That's when I looked at both third year and fourth year, the module, I may notice, medical cell biology is more refined to what my tastes are personally. It was still a bit of a difference.
Ananya: The modules are very, very similar. They have almost identical third year courses. The major difference comes in in your fourth year. What are you looking forward to in your thesis? Pam, you have a choice of doing either cell bio or biochem for your honest specialization. Have you thought about what you might want to do having explored one term of both courses?
Pam: I'm still pretty open to both. So far, I've really only had one cell biology course. Definitely I feel like by the end of this year, by the end of my third year, I'll have a better idea, but I do like that option of doing my thesis in one of the two different areas of science. I think that's another perk for someone looking into this module.
Ananya: Is there anything that you wish you'd known before you picked your module?
Pam: Yes, I definitely think that I sort of had an idea of how difficult the biochemistry courses were going to be in third year, but I feel like people should be aware that before going into a biochemistry module that there is quite a large amount of work required for these courses, but I think it's definitely very rewarding if people find this field interesting but just to understand that there is definitely a challenge compared to second year.
Justin: I also think like-- Basically, like Pam said, it's hard. Also, like Pam said, it's rewarding in the sense that it really builds essential skills that you're going to need in this field. I think the way they structured it, and the courses they make you take, they're all around having, actually having knowledge on what you need to know to succeed in whatever career that is based apart of either cell biology or biochemistry and cell biology. All around is just like you get what you put in. I think that's a really good exchange, of course.
Ananya: I think that's really awesome, because there's so many things that you can do, especially in one of our biochemistry drug courses, because you can do as many softwares as you want to learn, and just go crazy.
Pam: Yes, definitely. Sorry, I also think that a lot of the professors in third year are very clearly passionate about what they're teaching compared to some profs in second year. I think in third year, it's very clear that they enjoy what they're teaching, and they try and help you out a bit too.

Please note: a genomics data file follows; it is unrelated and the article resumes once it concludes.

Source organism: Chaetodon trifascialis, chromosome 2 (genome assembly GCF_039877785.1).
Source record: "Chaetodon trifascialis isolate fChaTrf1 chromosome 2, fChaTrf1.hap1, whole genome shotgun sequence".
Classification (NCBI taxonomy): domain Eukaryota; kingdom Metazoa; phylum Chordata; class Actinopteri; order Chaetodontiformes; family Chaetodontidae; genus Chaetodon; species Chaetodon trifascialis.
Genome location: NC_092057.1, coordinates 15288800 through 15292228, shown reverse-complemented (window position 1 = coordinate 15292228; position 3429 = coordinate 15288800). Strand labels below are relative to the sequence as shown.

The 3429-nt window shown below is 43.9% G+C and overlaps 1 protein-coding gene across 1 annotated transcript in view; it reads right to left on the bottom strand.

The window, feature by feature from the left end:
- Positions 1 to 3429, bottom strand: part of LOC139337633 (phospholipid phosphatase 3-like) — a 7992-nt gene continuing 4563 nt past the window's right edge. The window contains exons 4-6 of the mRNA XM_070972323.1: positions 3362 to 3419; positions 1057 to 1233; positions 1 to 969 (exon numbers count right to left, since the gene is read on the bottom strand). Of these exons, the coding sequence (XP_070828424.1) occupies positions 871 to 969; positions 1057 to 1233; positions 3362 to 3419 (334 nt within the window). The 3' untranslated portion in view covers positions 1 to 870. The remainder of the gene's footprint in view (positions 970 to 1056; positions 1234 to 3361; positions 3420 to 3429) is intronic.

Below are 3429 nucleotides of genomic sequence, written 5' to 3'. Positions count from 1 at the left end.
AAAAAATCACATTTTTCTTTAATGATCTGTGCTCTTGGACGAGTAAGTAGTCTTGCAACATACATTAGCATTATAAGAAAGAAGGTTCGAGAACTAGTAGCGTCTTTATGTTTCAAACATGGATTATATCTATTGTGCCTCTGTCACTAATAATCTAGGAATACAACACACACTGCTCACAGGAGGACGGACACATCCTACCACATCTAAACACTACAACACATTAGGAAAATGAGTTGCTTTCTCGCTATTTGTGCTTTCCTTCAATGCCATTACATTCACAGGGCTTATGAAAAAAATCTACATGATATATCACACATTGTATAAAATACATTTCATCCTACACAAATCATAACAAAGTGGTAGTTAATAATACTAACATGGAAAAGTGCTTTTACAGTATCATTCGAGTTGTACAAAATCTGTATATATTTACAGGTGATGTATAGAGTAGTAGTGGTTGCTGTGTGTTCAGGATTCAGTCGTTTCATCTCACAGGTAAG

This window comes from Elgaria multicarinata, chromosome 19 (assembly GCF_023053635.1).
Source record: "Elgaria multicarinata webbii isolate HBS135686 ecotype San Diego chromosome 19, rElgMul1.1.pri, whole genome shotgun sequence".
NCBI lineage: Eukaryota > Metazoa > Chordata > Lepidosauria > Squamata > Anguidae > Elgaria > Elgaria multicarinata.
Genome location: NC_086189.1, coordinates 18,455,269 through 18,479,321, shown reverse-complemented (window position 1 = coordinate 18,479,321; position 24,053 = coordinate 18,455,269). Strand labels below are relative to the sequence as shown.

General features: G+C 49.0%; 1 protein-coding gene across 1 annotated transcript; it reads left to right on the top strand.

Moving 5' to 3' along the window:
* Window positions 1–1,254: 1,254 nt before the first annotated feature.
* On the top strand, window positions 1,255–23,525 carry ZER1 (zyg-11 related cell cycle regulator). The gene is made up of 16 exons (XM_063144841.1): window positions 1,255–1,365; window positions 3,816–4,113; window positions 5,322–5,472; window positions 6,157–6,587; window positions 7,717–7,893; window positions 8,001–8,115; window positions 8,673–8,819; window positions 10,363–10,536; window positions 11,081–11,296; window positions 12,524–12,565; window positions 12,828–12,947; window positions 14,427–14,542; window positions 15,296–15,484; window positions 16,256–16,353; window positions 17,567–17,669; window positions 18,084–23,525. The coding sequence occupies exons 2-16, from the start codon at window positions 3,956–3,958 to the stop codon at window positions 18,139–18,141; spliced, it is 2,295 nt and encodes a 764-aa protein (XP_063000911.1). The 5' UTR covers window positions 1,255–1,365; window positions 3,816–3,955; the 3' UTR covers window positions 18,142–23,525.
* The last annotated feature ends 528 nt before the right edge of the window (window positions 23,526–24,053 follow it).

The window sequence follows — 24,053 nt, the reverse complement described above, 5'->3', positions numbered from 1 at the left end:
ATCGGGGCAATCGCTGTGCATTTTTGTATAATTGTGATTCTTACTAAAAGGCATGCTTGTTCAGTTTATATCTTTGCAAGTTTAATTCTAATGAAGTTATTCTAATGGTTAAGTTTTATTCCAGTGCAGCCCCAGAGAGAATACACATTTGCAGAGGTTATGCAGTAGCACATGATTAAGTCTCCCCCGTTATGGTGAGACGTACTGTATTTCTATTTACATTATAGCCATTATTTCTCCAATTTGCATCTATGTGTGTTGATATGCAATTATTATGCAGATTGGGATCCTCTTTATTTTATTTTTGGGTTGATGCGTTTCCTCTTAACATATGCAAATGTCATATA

You get a better idea when you're learning the material of what this can lead to in the future. Whereas sometimes in second year, I was like, "I don't know why I'm learning this or why I'm learning some obscure science course." I think that in third year, it's a lot more focused, which I like. Sorry, yes, you can go on.
Ananya: Do you have any final words to say to first or second years listening who may be confused about the whole process of ITR, and confused about what module they want?
Pam: I would just say, not to stress too much about it. I feel like I was definitely stressed out and I know that all my friends, and everyone I knew, was very stressed out about it. I'd say if you're listening to this podcast right now, you're already like you have a good head on your shoulders, you're trying to figure out what you want to study next year, and I feel like just listening to these sorts of things and reflecting on your experience in second year, and really understanding what you want to do and what you enjoy, and just following that, that's really all you need to do.
Justin: Yes, I definitely think, don't be too, I guess, scared of it or afraid that you'll make a decision that you might not be into. I think the great thing about how Med Sci has arranged the choice of what your honors specialization or double major is, is that third year and fourth year in between, you get a chance to also change and you really don't want to enter that particular module.
It's really just a chance for you to see if something is your cup of tea. Yes. It's just, honestly, just put in what you think you'd enjoy the most and then go from there, because you got a lot of chances to tweak what you're into.
Pam: Yes, nothing is set in stone. Whatever you choose to be your module on third year isn't going to be what you have to study for the rest of your life until you die. It's sort of like just see what interests you and go after it. I think whatever you choose will be great.
Ananya: Well, thank you so much for coming and sharing all your experiences. This is the BMSA ITR session for cell biology modules in Med Sci. Check out our website and social media for ITR Podcast for other modules with new students next week. Thank you for listening and we hope this has been helpful.